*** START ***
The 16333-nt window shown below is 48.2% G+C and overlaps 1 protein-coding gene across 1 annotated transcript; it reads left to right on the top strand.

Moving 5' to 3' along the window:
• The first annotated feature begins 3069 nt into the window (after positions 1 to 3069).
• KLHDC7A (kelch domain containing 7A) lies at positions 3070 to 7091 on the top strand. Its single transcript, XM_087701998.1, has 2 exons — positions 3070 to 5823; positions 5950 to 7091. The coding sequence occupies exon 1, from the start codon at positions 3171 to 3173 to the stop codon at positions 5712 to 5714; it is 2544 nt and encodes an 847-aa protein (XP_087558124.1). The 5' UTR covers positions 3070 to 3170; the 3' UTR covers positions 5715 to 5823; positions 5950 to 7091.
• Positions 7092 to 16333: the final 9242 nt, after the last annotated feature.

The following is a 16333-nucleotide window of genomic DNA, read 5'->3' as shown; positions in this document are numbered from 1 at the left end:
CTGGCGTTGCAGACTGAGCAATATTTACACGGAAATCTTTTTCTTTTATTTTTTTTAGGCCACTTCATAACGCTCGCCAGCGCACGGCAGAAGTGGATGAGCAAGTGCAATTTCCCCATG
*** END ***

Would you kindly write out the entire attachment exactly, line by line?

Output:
The 16333-nt window shown below is 48.2% G+C and overlaps 1 protein-coding gene across 1 annotated transcript; it reads left to right on the top strand.

Moving 5' to 3' along the window:
• The first annotated feature begins 3069 nt into the window (after positions 1 to 3069).
• KLHDC7A (kelch domain containing 7A) lies at positions 3070 to 7091 on the top strand. Its single transcript, XM_087701998.1, has 2 exons — positions 3070 to 5823; positions 5950 to 7091. The coding sequence occupies exon 1, from the start codon at positions 3171 to 3173 to the stop codon at positions 5712 to 5714; it is 2544 nt and encodes an 847-aa protein (XP_087558124.1). The 5' UTR covers positions 3070 to 3170; the 3' UTR covers positions 5715 to 5823; positions 5950 to 7091.
• Positions 7092 to 16333: the final 9242 nt, after the last annotated feature.

The following is a 16333-nucleotide window of genomic DNA, read 5'->3' as shown; positions in this document are numbered from 1 at the left end:
CTGGCGTTGCAGACTGAGCAATATTTACACGGAAATCTTTTTCTTTTATTTTTTTTAGGCCACTTCATAACGCTCGCCAGCGCACGGCAGAAGTGGATGAGCAAGTGCAATTTCCCCATG